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KC@TEX: Pena ties the game with a three-run shot

ARLINGTON -- Enough already of the Texas jet stream. The Royals have seen enough.

With the wind boomeranging through Rangers Ballpark in Arlington, the Texas club walloped five home runs and blew away the Royals, 11-6, on Friday night as 45,769 fans howled their approval.

The Royals managed just one homer, a three-run poke by Brayan Pena that pulled the Royals even at 5-5 in the fourth inning. But, for the Rangers, the answer was blowing in the wind.

"They were much more proficient at utilizing the jet stream than we were today, for sure," Royals manager Ned Yost said.

It was a curious effect, with the stiff breeze coming from the south and pointing the flags over right field straight in. But the wind hits the other side of the stadium and whips around toward right-center field.

"So it makes it a jet stream out there," Yost said.

And that's the direction that three of the five Rangers homers took.

Not that the Royals didn't have some fun for a while. Just when a blowout seemed to be building, a 5-0 Rangers lead suddenly disappeared.

The Royals' streakers went to work on left-hander Derek Holland in the fourth inning.

Alex Gordon got his hitting streak to 16 games with a leadoff single, Billy Butler walked and Jeff Francoeur doubled to deep center to score one run and extend his streak to 12 games. Getting into the streaky spirit, Wilson Betemit punched an RBI single and had then hit in 13 straight.

Kila Ka'aihue struck out weakly but Pena, whose only streak was 0-for-12, unveiled a surprise. Batting right-handed, he popped an opposite-field drive that just did carry over the right-field wall -- a tying three-run homer. For a few moments, Pena didn't know if the ball would make it.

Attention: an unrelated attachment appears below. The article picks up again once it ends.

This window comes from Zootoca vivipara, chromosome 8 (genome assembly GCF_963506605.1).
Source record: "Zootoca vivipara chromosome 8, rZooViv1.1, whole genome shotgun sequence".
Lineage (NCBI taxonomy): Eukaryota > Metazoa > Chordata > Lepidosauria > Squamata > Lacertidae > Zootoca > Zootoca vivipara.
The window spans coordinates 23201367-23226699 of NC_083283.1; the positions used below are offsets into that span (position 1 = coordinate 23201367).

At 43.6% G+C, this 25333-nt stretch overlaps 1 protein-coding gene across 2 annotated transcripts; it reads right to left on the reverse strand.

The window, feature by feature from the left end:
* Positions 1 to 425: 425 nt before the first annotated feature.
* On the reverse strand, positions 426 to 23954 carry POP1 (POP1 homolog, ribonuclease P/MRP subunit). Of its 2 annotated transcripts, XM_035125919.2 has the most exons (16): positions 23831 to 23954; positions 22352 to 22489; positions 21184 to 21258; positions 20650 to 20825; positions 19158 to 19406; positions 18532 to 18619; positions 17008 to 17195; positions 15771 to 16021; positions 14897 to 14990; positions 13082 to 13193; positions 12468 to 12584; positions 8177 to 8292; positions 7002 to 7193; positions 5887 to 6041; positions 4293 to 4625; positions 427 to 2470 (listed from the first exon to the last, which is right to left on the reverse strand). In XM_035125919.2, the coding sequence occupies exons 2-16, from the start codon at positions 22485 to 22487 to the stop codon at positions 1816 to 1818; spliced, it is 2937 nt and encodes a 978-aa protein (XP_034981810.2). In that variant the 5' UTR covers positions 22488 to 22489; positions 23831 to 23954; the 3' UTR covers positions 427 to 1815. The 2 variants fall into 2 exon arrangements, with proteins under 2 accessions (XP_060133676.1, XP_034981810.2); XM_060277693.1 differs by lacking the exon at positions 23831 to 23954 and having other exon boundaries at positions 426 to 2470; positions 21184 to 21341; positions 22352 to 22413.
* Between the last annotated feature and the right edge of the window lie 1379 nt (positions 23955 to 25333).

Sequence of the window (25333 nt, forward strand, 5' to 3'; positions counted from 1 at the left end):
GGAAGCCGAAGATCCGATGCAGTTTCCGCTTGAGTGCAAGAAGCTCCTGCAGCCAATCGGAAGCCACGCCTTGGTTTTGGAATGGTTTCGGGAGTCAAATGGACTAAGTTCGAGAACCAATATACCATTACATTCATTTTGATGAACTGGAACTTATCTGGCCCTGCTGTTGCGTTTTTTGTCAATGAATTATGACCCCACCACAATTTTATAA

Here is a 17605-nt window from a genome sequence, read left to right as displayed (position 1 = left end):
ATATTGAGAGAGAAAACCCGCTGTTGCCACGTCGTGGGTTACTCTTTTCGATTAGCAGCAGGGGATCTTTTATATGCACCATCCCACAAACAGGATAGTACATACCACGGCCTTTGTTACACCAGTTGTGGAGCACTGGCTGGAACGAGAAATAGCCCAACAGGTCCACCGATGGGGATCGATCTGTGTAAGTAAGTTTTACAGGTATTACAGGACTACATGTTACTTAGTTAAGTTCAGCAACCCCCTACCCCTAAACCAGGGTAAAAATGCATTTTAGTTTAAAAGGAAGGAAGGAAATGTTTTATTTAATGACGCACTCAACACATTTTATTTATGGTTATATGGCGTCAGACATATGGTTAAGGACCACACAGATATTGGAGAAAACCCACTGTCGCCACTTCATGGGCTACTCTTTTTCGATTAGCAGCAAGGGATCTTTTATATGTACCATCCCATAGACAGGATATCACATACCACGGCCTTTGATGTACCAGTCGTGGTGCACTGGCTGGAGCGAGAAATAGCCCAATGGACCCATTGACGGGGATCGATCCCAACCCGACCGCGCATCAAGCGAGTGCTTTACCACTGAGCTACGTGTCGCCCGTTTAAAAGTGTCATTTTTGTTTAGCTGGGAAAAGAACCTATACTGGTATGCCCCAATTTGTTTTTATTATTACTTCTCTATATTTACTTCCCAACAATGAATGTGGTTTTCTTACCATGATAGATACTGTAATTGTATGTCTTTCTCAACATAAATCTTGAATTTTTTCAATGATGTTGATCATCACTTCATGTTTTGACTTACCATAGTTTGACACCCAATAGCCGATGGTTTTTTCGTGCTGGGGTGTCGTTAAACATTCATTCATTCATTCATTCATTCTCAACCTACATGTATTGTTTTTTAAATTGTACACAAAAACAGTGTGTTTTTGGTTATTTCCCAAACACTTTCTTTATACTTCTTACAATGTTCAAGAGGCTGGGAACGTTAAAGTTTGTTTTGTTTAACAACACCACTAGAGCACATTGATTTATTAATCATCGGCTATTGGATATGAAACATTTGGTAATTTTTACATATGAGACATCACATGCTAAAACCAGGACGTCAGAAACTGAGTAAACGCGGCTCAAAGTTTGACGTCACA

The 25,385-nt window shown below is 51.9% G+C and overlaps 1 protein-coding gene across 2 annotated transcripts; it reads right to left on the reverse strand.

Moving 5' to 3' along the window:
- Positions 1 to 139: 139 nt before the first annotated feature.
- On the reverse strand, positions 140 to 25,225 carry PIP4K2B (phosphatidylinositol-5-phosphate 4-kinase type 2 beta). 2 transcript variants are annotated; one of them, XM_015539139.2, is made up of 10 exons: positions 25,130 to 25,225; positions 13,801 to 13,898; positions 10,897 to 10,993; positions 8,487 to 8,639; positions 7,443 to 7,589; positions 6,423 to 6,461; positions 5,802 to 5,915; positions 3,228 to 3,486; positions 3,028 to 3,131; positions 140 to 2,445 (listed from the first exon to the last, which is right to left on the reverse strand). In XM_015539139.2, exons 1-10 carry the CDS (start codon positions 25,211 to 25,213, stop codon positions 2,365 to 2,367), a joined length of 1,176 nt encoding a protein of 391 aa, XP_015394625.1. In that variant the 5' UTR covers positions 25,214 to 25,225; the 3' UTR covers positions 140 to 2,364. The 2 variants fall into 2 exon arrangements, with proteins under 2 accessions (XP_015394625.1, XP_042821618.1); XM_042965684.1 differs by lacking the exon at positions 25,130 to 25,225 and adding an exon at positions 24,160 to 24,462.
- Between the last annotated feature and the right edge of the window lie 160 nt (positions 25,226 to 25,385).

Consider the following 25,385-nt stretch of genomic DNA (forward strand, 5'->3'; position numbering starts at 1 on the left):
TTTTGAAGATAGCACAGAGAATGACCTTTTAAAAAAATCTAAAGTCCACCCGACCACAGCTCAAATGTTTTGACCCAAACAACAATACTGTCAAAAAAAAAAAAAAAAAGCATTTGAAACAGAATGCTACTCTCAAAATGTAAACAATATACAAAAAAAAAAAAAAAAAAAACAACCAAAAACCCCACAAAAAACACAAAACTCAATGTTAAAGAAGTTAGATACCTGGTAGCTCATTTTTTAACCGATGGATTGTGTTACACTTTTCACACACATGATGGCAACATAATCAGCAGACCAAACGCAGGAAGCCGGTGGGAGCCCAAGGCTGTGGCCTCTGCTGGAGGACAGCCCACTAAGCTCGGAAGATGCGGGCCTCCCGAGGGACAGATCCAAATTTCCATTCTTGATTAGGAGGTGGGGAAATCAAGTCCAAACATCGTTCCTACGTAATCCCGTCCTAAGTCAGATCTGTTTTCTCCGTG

"That's the thing when you don't hit too many homers. You don't know how far the ball is going to go," Pena said.

The Rangers, though, seemed to know. Mike Napoli hit a two-run shot off Royals starter Jeff Francis in the third. Ian Kinsler took the left-hander deep in the fourth, a 412-footer that put the Rangers back on top, 6-5.

Francis lasted just four-plus innings but refused to use the wind as an excuse.

"It's a bad place to leave balls up and I left balls up," Francis said. "I didn't do a very good job of pitching. Balls can go in the air and they can get blown out or whatever, but my approach is to get guys to hit balls on the ground and I didn't do that very well."

Rangers manager Ron Washington was certainly aware of how well his batters used their ballpark -- and the jet stream.

"We did a good job of keeping the ball in the big part of the yard," Washington said. "If we went up there trying to pull him, you would have seen a lot of 5-3 and 6-3 plays. We made him throw the ball over the plate and hit to the big part of the field. Not too many guys are going to let us pull the ball."

Royals reliever Blake Wood gave up the longest homer of the night, David Murphy's two-run drive that carried 416 feet.

"It's weird because you look at the flags and it looks like the wind is blowing in from right, and then you get on the mound and it's blowing straight at you," Wood said. "I think the wind rolls back over, it's real weird."

Rookie Nate Adcock gave up two homers, Adrian Beltre's solo shot and Mitch Moreland's two-run blast -- the first runs that he's surrendered. At least the wind effect was not entirely new to the kid up from Class A.

"I've done that before. I've pitched in High Desert in California and that's a park that blows also, so I wasn't thinking about it," Adcock said. "I made two pitches that were up and they hit 'em hard, and you can't do that here. I was more upset about the two leadoff walks I had than the home runs."

When the final results were in, the Rangers had 15 hits and nine were for extra bases. The 11 runs were the most given up this year by the Royals.

"This is a tremendous fly-ball-hitting team, they've got a lot of pop, a lot of power," Yost said. "They look to do that, they look to get balls up and drive it into that right-center-field gap, and they do it really, really well."

As amply illustrated. And Pena, the Royals' catcher, had a front-row view.

"It was unbelievable," Pena said. "We're not going to make excuses because excuses are for losers, but it was one of those days where it was blowing everywhere. It was very tough out there."

Especially if you happened to be a Royals pitcher.

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